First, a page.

I just want to reiterate something that I wrote a blog post about last April. When it comes to monitoring your APIs, it really isn’t a good idea to rely on cURL scripts.
Let’s say you just want a heartbeat for an API. OK, you write a cURL command that exercises the API. Simples. You set up some kind of cron job. You are probably going to need some kind of log.
What happens if the API doesn’t return a 200?
So you will need to hook the script up some kind of alerting system. And then where is the script running? Your users might not be inside your corporate network. So you’ve got to figure out some way of getting the script to run in a cloud service.
So, by the time you’ve done all that, that cURL script wasn’t quite as simple as it had started out as. Still, there it is. You have an API heartbeat.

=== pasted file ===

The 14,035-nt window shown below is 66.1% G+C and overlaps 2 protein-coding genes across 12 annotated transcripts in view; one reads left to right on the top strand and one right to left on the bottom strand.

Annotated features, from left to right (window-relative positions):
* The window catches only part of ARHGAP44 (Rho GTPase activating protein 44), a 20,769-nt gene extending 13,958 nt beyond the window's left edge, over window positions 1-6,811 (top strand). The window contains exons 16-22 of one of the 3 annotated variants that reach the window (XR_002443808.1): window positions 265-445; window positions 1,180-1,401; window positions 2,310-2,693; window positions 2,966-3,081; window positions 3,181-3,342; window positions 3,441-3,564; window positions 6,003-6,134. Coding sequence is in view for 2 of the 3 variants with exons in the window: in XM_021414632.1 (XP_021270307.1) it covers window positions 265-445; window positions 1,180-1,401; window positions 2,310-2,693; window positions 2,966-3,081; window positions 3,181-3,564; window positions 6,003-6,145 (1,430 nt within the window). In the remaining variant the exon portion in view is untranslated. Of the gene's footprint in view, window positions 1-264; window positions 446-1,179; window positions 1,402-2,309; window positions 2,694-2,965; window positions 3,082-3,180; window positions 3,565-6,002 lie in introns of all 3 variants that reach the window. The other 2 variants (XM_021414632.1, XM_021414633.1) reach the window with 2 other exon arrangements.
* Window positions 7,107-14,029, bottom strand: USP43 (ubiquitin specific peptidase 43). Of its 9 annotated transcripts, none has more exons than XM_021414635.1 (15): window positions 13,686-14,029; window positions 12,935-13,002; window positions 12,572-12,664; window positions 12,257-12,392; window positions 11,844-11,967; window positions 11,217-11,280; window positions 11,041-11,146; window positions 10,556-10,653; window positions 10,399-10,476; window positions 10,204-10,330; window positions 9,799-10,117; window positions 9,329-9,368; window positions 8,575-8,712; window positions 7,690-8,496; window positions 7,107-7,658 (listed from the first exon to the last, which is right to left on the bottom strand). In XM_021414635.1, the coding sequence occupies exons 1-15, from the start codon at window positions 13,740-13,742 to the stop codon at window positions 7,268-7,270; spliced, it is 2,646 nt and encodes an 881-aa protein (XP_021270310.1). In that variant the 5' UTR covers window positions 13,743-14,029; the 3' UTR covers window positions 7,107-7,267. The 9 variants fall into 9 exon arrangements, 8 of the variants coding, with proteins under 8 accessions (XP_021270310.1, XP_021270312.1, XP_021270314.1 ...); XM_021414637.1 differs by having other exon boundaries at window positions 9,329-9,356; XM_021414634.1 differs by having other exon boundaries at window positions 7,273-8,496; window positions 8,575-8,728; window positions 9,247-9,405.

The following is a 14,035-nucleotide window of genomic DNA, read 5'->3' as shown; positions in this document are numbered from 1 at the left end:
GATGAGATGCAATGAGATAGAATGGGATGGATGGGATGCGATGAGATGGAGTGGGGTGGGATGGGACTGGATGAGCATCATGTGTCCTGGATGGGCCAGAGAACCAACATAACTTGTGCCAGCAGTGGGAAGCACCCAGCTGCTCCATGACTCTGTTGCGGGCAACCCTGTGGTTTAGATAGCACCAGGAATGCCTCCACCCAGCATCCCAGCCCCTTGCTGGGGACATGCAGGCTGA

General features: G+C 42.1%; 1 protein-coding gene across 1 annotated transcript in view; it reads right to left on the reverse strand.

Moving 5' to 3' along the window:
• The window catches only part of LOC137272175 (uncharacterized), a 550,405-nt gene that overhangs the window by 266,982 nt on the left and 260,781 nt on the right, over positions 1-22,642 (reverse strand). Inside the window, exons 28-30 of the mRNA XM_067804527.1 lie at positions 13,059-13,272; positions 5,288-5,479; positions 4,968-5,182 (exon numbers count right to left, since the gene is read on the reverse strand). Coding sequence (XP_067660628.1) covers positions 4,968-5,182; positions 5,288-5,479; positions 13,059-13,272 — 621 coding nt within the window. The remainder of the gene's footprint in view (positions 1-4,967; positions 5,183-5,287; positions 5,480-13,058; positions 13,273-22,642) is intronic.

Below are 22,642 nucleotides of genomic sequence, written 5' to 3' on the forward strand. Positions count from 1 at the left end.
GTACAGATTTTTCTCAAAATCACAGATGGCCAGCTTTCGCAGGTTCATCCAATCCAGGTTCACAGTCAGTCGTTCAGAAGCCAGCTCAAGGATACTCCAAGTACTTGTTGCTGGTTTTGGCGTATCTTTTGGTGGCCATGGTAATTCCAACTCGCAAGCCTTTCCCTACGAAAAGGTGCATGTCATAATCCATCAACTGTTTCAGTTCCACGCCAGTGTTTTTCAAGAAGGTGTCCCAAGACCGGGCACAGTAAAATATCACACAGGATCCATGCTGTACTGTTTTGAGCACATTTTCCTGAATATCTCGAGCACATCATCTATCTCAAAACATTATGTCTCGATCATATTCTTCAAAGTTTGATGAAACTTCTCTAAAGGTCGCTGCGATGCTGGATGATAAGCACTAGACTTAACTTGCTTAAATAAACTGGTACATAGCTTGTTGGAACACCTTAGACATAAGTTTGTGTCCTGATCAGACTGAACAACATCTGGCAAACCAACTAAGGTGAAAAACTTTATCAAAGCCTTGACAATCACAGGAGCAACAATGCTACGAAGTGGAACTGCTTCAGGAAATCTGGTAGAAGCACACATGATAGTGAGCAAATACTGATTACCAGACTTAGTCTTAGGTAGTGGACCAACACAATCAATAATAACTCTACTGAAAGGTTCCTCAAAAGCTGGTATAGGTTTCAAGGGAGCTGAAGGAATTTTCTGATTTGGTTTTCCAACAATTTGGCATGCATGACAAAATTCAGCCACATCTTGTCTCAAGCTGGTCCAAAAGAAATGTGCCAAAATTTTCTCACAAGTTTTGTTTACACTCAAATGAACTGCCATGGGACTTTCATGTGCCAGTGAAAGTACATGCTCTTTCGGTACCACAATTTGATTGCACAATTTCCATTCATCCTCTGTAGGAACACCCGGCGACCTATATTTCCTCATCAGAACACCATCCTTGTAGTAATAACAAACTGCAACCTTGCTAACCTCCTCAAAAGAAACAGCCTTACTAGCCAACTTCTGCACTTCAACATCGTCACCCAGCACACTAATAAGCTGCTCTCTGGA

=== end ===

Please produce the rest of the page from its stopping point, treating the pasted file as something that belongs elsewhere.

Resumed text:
Except now your boss wants to see what the rate-determining component of the latency is. Or she wants to test another API, but that one handles token refresh in some weird way. Or she wants to see whether the returned payload contains a particular field. Or do some back-to-back tests. Or import some API definitions. Or raise an alert via a webhook if something goes wrong. Or do some statistical analysis on the logs. Or see what a reasonable Service Level Objective might be for the API. Or whether the API has met the SLO.
Which, of course, is why you shouldn’t write a cURL and should instead turn to APImetrics for all your active API monitoring needs. We can offer a testing microprocurement package to you that you can have up and running today for less than $10k including ongoing monitoring for a year for multiple APIs and all the setup. A cURL script is only step up from “nonitoring“. Choose the state of the art, choose the best of breed, choose APImetrics.